Portillo, Chile
Credit: Adam Clark / Getty Images

Summer vacation offers a welcome break from work just as weather dictates an entirely unwelcome break from powder. Thank goodness for axial tilt: Winter has come to the Andes. Already registering a banner year for snow, South America's vast mountain chain boasts the best southern snow in the world and enough terrain to keep even the most aggressive skiers and boarders entertained. The pinnacle of this off-season seasonality? Portillo, Chile.

Just a two-hour drive from the Santiago International Airport, Portillo has been quenching northerners' summer slope thirst for more than 60 years. With a vertical drop of 2,500 feet, an average snowfall of over 27 feet, and an 80 percent chance of sunshine all winter, the mountains offer skiers excellent odds for scoring an epic day. The best terrain at the 1,235-acre, 14-lift resort is found via Portillo's famous slingshot lifts (Roca Jack, Condor, Vizcachas, El Cara Cara), which drag skiers straight up steep avalanche chutes and grant access to some of the best on-piste terrain on Earth. Expert skiers can hire a guide and head out of bounds, testing their mettle on steep couloirs like Primavera or Kilometro Lanzado.

Unlike many mountains in Europe or North America, Chile's wildest peak has no resort town. Instead, there is the Hotel Portillo, an aggressively yellow 450-guest hotel serviced by exactly 450 employees. Guests eat together in the main dining room, drink together at the bar, and dance together in the basement discotheque. This unique setup means uncrowded slopes, no lift lines, and fresh tracks for days after each storm. It also means that, after a week of skiing at Portillo, guests have 449 new friends from all over the world.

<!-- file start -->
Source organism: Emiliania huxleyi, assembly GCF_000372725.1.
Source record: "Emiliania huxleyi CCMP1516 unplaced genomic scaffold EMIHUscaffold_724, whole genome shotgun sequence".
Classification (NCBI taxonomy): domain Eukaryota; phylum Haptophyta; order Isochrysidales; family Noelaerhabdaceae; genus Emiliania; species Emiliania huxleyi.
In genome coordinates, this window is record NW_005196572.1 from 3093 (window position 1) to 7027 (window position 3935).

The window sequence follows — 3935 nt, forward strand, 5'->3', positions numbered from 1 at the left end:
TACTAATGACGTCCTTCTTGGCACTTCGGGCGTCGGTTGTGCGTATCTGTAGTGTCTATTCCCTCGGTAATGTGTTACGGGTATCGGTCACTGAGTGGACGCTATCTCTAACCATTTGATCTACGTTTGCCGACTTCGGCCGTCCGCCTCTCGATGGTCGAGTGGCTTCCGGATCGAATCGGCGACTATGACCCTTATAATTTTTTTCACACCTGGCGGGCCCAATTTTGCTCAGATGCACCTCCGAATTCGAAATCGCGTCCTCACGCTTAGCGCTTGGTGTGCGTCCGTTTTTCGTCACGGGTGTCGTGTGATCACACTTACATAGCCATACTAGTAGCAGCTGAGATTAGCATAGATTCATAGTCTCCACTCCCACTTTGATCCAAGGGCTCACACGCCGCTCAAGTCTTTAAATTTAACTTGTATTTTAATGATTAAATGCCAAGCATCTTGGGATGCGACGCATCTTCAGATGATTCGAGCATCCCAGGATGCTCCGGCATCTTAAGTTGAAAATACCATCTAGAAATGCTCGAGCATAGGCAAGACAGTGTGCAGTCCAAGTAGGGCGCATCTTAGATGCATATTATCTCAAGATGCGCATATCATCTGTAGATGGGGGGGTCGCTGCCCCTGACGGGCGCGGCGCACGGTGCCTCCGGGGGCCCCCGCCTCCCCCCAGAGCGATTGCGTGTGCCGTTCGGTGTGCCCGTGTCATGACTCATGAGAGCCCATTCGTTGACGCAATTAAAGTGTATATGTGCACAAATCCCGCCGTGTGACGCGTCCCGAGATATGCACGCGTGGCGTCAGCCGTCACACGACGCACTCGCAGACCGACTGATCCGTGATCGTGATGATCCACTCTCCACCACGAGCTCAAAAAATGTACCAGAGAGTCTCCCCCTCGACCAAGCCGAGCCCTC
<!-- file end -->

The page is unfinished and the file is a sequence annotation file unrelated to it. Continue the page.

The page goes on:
With a one-to-one guest-to-staff ratio, no request is too big or too small for the hotel's cheery staff. A climbing wall, full-court gymnasium, yoga room, fitness center, heated pool, and two St. Bernards keep boredom at bay. When the notorious Andean whiteouts shut down the slopes, keeping guests confined to the premises, the atmosphere turns raucous and the party rages along with the wind.

More information: LAN regularly flies into Santiago from New York, Los Angeles, and Miami. Shuttles run between the airport and the mountain, but more adventurous drivers might enjoy wandering the remote mountain roads between runs.